“I want young girls to realize that the possibilities are big. They can be race car drivers. They can be astronauts. They can be CEOs.” - Rosalind Brewer

Brewer, who has years of executive corporate experience, has long spoken out about diversity challenges in C-suites and specifically, the challenges she has faced as a Black woman in executive roles. Regardless of all the challenges she experienced, Brewer has held top positions at some of the best companies in the world and stands as a beacon of hope for Black women everywhere. – Najah Simmons, Communications Specialist

Q: To someone who has never heard the term before, how would you describe celebrating Black Excellence and the importance of celebrating it? 

A.  So much of Black History focuses on Black struggle, oppression, and suffering. We are falsely taught in school that the history of Black people is about slavery and we are often left uneducated about the excellence that Africans possed before they were forced into bondage and the excellence that emerged despite all systems and societies that tried to oppress us. The shift to celebrating Black Excellence focuses on the strength and beauty of Black and African culture, the resilience of Black people,  and the greatness we achieve in all things that we aspire to do. Black Excellence celebrates the culture keepers, activists, pioneers, business owners, educators, policymakers, ordinary people making a way for others and values that make the Black community so strong. For me, Black Excellence is a state of being –  a sense of certainty about our power as Black people, a feeling of joy in our Blackness, and the realization that all things we want to achieve are possible as we are with our own amazing (and excellent) flare. – Brianna Odom, Senior Manager - Diversity, Equity, and Inclusion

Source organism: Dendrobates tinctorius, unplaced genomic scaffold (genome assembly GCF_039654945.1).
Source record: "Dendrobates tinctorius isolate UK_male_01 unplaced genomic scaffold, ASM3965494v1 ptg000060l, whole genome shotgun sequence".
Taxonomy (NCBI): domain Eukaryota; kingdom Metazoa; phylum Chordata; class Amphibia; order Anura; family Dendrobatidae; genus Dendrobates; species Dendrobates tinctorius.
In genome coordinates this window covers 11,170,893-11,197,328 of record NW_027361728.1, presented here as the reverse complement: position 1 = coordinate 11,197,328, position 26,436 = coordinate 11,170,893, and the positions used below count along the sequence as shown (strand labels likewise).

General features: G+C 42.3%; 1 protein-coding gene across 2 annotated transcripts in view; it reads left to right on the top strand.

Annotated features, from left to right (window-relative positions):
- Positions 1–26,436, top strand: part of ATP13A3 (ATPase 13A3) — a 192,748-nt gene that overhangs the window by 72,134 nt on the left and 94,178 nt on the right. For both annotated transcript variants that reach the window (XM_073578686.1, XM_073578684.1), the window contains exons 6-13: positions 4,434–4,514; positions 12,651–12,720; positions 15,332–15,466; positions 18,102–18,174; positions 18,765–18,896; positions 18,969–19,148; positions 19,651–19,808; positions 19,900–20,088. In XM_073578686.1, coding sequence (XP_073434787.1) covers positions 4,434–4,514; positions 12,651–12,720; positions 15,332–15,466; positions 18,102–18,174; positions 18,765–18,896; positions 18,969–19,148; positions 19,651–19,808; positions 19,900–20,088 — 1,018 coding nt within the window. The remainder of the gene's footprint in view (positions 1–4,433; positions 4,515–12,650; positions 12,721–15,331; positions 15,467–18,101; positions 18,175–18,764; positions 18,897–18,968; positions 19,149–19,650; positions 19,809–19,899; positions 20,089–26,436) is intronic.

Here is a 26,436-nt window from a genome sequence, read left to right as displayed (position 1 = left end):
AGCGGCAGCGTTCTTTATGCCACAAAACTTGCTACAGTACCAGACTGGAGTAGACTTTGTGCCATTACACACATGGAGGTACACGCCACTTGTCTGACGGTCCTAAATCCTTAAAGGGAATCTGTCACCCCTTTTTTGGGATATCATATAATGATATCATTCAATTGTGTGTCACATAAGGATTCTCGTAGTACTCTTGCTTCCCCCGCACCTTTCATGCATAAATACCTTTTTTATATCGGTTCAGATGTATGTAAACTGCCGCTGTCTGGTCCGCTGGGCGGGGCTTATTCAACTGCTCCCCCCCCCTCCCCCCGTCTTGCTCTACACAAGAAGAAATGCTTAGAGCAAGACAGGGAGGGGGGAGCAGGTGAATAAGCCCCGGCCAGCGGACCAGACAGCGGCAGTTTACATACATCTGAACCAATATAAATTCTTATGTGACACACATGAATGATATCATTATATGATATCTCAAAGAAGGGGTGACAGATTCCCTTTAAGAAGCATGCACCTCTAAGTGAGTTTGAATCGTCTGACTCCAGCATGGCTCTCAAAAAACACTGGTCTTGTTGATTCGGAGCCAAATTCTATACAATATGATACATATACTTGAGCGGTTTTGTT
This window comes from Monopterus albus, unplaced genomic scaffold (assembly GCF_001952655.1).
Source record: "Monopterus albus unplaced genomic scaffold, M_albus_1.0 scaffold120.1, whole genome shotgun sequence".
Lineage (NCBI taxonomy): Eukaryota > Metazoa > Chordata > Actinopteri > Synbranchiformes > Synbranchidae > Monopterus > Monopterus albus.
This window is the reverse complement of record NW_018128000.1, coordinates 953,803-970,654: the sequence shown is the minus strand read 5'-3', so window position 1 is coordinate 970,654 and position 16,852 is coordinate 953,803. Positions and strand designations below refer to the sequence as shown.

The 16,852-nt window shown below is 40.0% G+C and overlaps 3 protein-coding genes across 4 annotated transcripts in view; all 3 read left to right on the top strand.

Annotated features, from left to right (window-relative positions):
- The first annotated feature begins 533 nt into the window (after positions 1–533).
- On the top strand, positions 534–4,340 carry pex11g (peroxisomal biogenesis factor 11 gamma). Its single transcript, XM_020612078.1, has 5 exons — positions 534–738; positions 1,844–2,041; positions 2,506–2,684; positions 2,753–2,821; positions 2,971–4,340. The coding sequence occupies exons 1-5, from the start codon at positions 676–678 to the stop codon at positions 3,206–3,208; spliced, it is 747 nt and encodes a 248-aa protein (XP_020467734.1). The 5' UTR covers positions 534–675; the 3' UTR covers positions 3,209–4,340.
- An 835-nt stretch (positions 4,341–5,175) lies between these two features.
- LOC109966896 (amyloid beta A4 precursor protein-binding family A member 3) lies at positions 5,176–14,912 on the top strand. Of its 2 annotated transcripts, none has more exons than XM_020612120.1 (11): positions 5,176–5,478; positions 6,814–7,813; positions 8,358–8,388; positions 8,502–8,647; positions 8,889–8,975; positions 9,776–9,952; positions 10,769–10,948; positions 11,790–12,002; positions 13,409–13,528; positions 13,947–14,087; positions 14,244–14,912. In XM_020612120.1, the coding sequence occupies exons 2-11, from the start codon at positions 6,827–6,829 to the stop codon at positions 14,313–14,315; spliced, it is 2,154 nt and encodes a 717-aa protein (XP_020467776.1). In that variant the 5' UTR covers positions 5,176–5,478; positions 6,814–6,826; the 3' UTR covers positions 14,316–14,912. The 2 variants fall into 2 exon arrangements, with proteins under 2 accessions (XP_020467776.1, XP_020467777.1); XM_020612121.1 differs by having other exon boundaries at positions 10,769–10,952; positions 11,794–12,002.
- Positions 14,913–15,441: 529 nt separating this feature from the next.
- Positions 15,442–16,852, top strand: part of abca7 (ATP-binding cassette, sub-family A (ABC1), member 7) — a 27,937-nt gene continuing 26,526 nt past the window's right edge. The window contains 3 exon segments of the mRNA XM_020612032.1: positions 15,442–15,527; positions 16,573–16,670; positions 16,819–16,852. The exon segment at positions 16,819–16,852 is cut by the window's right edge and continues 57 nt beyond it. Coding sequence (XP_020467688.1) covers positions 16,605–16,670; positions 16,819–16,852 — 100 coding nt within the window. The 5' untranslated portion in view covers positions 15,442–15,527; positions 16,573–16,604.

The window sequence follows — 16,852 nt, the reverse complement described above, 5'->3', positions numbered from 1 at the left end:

Q: What can non-Black people do on a day-to-day basis to help support the Black folks in their life?

A. Compassion for the Black experience. There are dynamics and variables in society that non-Black people are just now becoming aware of. Seek more information and understanding before forming conclusions and attempting to “fix” the problem. Without collaboration, sometimes well-meaning gestures can be perceived as performative. This can be just as damaging to race relations if it isn’t approached with care. Growing up all over the US, I’ve witnessed the Black experience in every region of the US. It's vastly different. There isn’t a single brush you can paint our experience with. It's complex and beautiful and everyone can benefit from having a diverse friend group. – Matt Gissentanna, Professional Services Project Manager

Conclusion

Black History Month serves as a time to honor the work of those who built paths for future generations. It is also an opportunity to reflect on the work that still needs to be done and find actionable ways to contribute to and build up Black voices in society. Rubrik believes in creating a diverse and inclusive workplace where employees can thrive and bring their authentic selves to work every day. Interested in joining our team? Take a look at our open positions and find your place in our community!